When State Trooper Thomas Yates visited the construction site where Christopher Larue works on Monday, he could tell the Lansdale resident was upset, investigators said Tuesday.
Larue, a suspect in a violent bank robbery that occurred hours earlier in Perkasie, had nowhere to run, and put up a fight when Yates tried to handcuff him, according to the affidavit of probable cause for his arrest. He pulled out the same .32-caliber pistol he had used to steal $11,000 from QNB Bank, the affidavit said, and pointed it at the trooper.
“Do you want to … die today?” Larue screamed as he pulled the trigger, point-blank at Yates, the affidavit said. The gun, jammed and did not fire. And Larue was taken into custody, charged in both the robbery of the Perkasie bank and the attack on Yates.
Larue, 42, remains in custody in lieu of $1 million bail. He has been charged with attempted second-degree murder, aggravated assault, robbery, gun violations, and related offenses, court records show.
Bucks County District Attorney Matthew Weintraub, in a statement Tuesday, said the case was a “shining yet terrible example of the risk that our police officers willingly place themselves in to protect us every day.”
“This trooper literally came face to face with his would-be killer, and overcame the defendant in a battle for his own life,” Weintraub said. “I thank God that he and the bank employees were not harmed. They all got home safely to their families."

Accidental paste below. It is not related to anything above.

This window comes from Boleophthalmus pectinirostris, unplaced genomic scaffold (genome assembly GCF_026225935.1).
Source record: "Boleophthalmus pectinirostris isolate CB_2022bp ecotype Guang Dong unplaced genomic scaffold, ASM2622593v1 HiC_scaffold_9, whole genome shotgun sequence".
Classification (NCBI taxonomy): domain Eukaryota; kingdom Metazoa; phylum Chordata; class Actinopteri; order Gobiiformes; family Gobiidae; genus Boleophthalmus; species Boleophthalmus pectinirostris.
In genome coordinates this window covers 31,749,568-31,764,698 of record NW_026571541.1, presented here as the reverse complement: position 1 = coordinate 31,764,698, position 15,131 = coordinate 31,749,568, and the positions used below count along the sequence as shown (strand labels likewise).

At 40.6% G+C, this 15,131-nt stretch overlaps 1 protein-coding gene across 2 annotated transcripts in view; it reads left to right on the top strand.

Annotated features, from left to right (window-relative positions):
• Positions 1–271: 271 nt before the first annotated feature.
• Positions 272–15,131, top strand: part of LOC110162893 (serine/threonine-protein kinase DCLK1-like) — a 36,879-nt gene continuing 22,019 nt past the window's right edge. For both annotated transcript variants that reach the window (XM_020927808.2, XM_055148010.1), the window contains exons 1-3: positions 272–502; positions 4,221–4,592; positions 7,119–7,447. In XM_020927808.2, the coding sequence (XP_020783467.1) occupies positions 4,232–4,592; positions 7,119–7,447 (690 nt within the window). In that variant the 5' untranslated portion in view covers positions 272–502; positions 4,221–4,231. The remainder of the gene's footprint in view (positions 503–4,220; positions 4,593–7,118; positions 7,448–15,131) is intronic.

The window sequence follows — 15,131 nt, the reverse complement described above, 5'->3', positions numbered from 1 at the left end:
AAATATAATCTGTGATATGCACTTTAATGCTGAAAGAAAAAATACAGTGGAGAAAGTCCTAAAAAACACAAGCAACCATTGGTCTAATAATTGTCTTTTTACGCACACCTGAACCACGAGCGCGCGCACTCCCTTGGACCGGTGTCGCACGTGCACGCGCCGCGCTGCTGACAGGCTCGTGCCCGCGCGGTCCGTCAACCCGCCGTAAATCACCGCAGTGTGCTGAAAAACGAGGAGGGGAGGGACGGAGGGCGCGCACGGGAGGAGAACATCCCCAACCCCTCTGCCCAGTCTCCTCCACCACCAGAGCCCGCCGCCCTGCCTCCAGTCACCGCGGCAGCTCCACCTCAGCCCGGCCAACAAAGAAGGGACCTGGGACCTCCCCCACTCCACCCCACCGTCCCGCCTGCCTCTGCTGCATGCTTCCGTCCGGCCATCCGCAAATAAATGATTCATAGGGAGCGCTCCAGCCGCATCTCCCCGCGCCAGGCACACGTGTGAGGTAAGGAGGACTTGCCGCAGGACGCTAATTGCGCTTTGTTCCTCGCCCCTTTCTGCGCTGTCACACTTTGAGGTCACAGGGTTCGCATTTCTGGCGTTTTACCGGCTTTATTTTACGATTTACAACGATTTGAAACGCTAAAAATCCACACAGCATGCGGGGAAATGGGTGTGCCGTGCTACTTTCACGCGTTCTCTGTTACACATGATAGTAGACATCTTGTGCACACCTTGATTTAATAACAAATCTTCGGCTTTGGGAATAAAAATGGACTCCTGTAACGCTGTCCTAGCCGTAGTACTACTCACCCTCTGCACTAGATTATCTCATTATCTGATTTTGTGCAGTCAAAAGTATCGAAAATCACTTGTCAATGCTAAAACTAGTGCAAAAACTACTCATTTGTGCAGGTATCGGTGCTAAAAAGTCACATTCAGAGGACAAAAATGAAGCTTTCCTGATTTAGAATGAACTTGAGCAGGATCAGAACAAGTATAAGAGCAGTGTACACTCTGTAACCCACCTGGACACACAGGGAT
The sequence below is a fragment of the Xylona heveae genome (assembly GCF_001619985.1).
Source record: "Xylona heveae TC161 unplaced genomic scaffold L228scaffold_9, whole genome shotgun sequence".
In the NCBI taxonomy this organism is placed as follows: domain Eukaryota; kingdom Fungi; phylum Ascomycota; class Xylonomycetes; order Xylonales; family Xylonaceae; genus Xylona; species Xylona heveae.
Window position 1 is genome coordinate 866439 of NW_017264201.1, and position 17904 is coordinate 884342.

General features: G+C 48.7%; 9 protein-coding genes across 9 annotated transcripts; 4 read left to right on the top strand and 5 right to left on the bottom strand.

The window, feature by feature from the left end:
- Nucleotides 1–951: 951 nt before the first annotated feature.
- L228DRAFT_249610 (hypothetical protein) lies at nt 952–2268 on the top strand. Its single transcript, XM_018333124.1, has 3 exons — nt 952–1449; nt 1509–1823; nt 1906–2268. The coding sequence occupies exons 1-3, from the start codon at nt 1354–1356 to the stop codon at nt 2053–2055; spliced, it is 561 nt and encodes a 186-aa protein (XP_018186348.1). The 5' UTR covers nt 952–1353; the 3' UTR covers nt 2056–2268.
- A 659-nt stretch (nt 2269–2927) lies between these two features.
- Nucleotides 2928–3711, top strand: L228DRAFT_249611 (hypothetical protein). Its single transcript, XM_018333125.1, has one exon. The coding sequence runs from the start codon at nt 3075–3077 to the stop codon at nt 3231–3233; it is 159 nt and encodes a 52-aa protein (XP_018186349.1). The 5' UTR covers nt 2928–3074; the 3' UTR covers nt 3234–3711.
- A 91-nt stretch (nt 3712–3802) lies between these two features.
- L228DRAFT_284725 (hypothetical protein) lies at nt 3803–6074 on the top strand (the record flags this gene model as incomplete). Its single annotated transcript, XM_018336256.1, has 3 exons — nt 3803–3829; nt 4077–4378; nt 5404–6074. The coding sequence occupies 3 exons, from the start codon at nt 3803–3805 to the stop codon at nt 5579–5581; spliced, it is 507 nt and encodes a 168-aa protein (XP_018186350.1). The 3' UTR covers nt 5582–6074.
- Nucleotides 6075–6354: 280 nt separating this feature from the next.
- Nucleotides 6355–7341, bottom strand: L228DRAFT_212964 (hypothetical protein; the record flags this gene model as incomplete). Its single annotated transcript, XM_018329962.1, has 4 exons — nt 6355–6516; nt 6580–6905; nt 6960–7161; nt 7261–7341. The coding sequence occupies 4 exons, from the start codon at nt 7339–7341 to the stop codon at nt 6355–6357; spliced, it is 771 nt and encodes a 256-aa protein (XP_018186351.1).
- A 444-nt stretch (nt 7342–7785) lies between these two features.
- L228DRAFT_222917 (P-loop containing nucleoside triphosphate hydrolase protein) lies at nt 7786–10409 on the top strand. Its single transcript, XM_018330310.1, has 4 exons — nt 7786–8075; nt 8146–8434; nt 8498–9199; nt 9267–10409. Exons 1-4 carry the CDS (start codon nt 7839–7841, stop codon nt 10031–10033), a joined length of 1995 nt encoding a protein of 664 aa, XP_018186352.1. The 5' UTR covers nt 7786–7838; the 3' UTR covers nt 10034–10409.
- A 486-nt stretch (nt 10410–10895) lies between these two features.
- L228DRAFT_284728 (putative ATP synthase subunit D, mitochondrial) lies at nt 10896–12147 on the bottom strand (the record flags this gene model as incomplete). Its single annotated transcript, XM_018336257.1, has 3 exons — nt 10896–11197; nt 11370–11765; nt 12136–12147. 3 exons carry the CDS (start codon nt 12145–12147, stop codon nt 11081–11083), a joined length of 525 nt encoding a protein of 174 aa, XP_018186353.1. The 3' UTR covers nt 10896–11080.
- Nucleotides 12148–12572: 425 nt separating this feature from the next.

There was no indication Larue had hired an attorney.
Monday’s robbery was the sixth committed by Larue, prosecutors say: He pleaded guilty in 2009 to robbing five banks in Bucks and Montgomery Counties at gunpoint in less than a month in 2007, court records show. Larue was sentenced to 12 years in prison but was released early, in 2018, according to information from the Federal Bureau of Prisons.
The 2009 plea made him ineligible to possess the firearm that investigators say he pointed at the teller in Perkasie.
Witnesses told police a masked man with a gun entered the QNB Bank just after 8 a.m. Monday and announced a robbery, the affidavit said. He forced employees to open the bank’s vault and demanded cash from the tellers' drawers. The robber also collected all of the employees' cell phones and forced the workers to stand in the vault as he fled the scene.
Hours later, state troopers identified Larue as a suspect, and dispatched Yates to interview him at the construction site where he worked in Upper Merion. There, the trooper saw a backpack with Larue’s name on it that matched the description of the one used in the robbery.
After a brief struggle, during which Larue tried to shoot Yates, Larue was taken into custody.